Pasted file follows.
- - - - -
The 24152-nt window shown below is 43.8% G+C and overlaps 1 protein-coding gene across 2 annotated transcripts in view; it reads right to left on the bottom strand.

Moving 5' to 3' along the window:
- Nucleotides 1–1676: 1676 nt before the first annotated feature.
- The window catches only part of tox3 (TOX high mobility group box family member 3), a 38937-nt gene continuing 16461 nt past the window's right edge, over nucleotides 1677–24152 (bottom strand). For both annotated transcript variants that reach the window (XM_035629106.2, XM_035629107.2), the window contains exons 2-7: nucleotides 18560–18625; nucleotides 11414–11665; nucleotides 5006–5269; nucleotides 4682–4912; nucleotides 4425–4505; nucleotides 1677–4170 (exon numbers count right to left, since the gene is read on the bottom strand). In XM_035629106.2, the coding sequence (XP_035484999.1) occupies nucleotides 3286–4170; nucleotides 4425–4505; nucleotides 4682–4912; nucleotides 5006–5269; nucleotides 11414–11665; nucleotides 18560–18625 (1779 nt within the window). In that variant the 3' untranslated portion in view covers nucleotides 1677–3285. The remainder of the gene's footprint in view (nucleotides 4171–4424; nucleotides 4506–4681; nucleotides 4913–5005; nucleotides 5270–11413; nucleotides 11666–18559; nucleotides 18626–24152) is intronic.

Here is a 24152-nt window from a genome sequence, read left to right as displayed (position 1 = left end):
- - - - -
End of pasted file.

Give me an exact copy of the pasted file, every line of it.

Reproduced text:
The 24152-nt window shown below is 43.8% G+C and overlaps 1 protein-coding gene across 2 annotated transcripts in view; it reads right to left on the bottom strand.

Moving 5' to 3' along the window:
- Nucleotides 1–1676: 1676 nt before the first annotated feature.
- The window catches only part of tox3 (TOX high mobility group box family member 3), a 38937-nt gene continuing 16461 nt past the window's right edge, over nucleotides 1677–24152 (bottom strand). For both annotated transcript variants that reach the window (XM_035629106.2, XM_035629107.2), the window contains exons 2-7: nucleotides 18560–18625; nucleotides 11414–11665; nucleotides 5006–5269; nucleotides 4682–4912; nucleotides 4425–4505; nucleotides 1677–4170 (exon numbers count right to left, since the gene is read on the bottom strand). In XM_035629106.2, the coding sequence (XP_035484999.1) occupies nucleotides 3286–4170; nucleotides 4425–4505; nucleotides 4682–4912; nucleotides 5006–5269; nucleotides 11414–11665; nucleotides 18560–18625 (1779 nt within the window). In that variant the 3' untranslated portion in view covers nucleotides 1677–3285. The remainder of the gene's footprint in view (nucleotides 4171–4424; nucleotides 4506–4681; nucleotides 4913–5005; nucleotides 5270–11413; nucleotides 11666–18559; nucleotides 18626–24152) is intronic.

Here is a 24152-nt window from a genome sequence, read left to right as displayed (position 1 = left end):